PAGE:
Congratulations to Denis Gracanin, Nathan Lau, Tom Martin and Shaddi Hasan on receiving New Destination Area 2.0 grants
February 13, 2023
Four transdisciplinary Virginia Tech teams attempting to solve some of the world’s stickiest and most urgent challenges are getting a boost this spring from Destination Area 2.0 grants.
In December, the VT Office of the Executive Vice President and Provost awarded Destination Area 2.0 grants to collaborative projects that have the potential to heighten the university’s impact around invasive species mitigation, human-systems integration in health care, public interest technology, and pandemic prediction and prevention.
CHCI members are involved in two of the four funded projects. We highlight their projects and roles here.
Human Systems Integration in Health Care
Principal investigator: Sarah Parker, associate professor and chair of health systems and implementation science, Virginia Tech Carilion School of Medicine (VTCSOM).
Team members: Leslie LaConte, VTCSOM; Tom Martin, Bradley Department of Electrical and Computer Engineering; Aki Ishida, School of Architecture; Denis Gracanin, Department of Computer Science; Quinton Nottingham, Department of Business Information Technology; and Nathan Lau, Kwok-Leung Tsui and Taylan Topcu, Grado Department of Industrial and Systems Engineering.
Technology infuses every aspect of modern-day health care, but not always effectively. Troublesome electronic charts exacerbate provider burnout. The design of telemonitoring and telehealth software isn’t optimized for the medical providers who use it. With the Human Systems Integration in Health Care project, Parker and her team aim to integrate technology into health care settings in ways that improve both patient care and provider well-being. “It's a different way of thinking about what health research means,” she said.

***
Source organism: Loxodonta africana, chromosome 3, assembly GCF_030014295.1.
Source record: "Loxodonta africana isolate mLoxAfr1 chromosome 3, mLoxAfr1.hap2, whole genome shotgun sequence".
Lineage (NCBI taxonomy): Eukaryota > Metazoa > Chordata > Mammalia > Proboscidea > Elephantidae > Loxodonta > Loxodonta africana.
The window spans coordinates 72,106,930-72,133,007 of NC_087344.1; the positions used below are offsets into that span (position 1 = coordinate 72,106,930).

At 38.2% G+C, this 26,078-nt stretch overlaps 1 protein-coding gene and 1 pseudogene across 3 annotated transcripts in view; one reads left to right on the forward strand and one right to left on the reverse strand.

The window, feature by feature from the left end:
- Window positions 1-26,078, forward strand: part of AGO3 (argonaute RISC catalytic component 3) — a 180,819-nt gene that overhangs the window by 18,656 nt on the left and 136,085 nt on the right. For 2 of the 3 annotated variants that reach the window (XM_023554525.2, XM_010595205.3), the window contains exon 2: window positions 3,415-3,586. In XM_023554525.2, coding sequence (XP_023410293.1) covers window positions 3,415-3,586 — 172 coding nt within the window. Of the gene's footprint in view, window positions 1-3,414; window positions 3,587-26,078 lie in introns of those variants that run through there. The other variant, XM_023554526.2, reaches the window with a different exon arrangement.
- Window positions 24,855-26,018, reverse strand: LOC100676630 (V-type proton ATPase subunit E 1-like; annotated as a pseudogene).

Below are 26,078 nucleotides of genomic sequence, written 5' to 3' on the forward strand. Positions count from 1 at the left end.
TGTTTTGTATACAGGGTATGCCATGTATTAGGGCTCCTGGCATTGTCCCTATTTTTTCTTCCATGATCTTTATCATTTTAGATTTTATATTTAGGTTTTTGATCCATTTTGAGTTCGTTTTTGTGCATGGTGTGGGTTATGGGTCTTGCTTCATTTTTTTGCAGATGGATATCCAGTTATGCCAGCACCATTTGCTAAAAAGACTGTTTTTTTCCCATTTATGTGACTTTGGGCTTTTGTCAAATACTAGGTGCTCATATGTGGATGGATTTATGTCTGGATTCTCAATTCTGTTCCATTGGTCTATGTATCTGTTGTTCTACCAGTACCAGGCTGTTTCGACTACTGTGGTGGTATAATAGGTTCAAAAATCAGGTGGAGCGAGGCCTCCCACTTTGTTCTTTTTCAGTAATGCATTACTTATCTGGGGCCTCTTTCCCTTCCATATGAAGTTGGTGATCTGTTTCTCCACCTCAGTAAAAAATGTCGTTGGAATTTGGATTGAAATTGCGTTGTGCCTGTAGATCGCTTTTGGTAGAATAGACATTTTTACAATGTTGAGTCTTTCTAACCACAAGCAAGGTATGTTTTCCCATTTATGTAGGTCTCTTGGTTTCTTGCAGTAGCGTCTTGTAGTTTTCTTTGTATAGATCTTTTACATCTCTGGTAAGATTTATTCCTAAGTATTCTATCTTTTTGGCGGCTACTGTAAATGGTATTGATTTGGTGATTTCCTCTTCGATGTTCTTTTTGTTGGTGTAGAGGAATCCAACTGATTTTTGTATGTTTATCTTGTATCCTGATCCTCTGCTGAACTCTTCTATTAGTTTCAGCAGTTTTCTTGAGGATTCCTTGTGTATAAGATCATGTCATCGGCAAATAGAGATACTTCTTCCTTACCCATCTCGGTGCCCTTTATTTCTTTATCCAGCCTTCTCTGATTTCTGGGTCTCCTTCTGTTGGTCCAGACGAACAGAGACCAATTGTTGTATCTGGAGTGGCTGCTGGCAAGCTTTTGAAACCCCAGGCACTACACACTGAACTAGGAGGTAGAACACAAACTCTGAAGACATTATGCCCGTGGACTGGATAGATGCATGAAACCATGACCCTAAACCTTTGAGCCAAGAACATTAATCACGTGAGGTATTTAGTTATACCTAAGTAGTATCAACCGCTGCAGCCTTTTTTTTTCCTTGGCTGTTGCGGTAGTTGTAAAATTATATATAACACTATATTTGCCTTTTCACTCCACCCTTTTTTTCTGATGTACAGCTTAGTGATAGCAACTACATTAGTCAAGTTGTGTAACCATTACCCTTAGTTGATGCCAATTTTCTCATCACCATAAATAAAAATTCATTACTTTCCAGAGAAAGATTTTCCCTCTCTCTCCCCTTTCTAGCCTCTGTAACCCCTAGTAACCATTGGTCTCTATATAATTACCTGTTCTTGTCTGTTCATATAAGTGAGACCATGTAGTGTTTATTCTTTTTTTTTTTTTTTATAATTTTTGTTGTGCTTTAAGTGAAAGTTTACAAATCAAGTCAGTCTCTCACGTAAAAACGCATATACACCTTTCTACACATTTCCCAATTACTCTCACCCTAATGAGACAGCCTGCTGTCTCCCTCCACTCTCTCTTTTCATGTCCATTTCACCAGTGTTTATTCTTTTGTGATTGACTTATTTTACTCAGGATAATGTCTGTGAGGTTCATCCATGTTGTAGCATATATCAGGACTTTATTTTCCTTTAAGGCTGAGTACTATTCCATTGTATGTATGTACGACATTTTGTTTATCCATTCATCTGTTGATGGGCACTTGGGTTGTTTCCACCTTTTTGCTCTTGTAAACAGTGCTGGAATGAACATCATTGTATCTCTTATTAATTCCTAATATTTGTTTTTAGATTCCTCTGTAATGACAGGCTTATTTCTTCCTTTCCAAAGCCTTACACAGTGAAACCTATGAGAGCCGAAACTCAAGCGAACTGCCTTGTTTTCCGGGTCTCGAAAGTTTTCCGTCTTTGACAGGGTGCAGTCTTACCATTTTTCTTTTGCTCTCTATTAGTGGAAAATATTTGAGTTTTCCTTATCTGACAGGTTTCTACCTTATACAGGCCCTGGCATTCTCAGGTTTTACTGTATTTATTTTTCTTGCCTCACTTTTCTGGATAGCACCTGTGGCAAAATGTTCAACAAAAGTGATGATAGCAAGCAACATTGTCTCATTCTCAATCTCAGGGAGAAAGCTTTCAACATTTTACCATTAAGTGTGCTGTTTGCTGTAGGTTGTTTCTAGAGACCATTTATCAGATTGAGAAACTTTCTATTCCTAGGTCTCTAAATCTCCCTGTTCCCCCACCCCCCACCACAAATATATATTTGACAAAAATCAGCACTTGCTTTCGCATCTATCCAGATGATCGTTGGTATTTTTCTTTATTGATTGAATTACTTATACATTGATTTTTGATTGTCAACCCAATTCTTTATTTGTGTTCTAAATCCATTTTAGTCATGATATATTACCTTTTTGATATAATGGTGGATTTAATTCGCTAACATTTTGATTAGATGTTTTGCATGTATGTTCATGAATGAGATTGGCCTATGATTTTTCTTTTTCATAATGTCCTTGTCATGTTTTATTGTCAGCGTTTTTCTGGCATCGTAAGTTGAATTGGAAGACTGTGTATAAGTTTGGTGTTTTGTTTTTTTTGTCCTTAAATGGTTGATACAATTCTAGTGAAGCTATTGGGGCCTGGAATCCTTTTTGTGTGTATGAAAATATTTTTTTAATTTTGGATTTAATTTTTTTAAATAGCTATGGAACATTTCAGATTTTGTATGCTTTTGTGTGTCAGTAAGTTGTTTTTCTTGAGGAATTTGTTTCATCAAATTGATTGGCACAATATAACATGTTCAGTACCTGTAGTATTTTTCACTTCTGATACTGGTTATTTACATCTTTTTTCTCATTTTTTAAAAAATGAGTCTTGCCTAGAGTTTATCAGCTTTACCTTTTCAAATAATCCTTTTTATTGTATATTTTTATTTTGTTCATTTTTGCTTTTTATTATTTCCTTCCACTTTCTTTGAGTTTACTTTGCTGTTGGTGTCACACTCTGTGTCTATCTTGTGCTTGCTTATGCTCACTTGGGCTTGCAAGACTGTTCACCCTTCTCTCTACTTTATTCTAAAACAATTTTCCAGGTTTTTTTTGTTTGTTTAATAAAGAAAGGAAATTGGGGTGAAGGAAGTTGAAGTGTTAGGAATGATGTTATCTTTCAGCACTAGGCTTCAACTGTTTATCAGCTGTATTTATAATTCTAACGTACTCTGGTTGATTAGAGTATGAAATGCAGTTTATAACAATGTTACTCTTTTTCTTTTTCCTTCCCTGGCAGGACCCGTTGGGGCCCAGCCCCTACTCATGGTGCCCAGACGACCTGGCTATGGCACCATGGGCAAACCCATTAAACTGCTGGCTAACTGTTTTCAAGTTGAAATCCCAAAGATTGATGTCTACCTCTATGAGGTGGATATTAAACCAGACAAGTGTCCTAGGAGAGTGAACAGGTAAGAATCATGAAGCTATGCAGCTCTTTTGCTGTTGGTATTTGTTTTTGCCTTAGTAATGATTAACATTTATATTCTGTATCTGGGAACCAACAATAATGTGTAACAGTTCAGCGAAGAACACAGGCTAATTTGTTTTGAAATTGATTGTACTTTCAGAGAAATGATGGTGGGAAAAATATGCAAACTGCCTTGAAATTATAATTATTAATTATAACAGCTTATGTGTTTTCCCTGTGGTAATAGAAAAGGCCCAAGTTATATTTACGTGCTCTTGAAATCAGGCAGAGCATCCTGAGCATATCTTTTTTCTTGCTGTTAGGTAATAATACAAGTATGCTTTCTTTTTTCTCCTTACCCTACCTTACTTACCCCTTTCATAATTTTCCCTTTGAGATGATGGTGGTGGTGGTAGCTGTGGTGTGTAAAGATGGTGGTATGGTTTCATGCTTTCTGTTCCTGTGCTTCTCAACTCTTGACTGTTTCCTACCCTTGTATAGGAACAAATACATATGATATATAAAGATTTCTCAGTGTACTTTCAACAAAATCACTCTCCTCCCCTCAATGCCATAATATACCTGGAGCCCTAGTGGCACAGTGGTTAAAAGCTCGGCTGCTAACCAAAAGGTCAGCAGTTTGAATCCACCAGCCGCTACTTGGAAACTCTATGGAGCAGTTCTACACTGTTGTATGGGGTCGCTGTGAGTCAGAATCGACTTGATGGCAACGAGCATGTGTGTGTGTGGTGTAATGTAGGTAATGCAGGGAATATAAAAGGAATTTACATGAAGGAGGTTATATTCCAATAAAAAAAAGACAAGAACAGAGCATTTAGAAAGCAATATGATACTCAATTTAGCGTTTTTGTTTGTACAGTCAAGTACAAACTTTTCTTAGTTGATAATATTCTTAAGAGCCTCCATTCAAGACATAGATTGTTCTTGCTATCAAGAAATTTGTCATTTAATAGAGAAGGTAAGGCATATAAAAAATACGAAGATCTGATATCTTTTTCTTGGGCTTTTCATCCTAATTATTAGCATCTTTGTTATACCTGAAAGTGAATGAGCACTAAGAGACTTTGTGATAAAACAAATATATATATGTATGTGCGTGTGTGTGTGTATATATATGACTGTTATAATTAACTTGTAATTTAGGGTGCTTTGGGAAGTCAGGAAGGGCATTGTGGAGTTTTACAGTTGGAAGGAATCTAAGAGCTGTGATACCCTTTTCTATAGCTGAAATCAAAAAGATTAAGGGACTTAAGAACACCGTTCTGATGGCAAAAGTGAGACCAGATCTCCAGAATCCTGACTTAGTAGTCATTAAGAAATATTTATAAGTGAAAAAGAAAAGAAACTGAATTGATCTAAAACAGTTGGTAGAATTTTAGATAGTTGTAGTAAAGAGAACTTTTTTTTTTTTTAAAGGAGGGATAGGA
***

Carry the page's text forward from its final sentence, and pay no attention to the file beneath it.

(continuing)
Researchers who have joined the project from engineering, business, architecture, and computer science have been thrilled by the immense possibilities for rapid improvements. “We’re grateful for the chance to bring all of these people together and crystallize this idea, because it's new and there's a huge opportunity for Virginia Tech to become the destination for this type of research,” said LaConte, assistant dean of research with VTCSOM.
Public Interest Technology Initiative
Principal investigator: Shalini Misra, associate professor, Department of Urban Affairs and Planning
Team members: Elinor Benami, Department of Agricultural and Applied Economics; Fernanda Rosa, Department of Science, Technology, and Society; Benjamin Katz, Department of Human Development and Family Science; Navid Ghaffarzadegan, Grado Department of Industrial and Systems Engineering; Patrick Roberts, School of Public and International Affairs; Shaddi Hasan, Department of Computer Science; and Sylvester Johnson, associate vice provost for public interest technology.
While the jury is still out on whether technology’s benefits outweigh its harms, the Public Interest Technology Initiative aims to tip the scales in favor of the public good by putting “justice, equity, accountability, and transparency in the forefront,” said Misra. With a Destination Area 2.0 grant, Virginia Tech researchers will create a global research, education, and outreach program that collaborates with stakeholders to design, deploy, and govern technologies that address societal problems and advance equity. The first project will be a partnership with the D.C. Homeland Security and Emergency Management Agency to develop technologies that add cultural and racial nuance to how managers address crises. “We want to close the responsibility gaps between machine decisions and human decisions,” said Misra.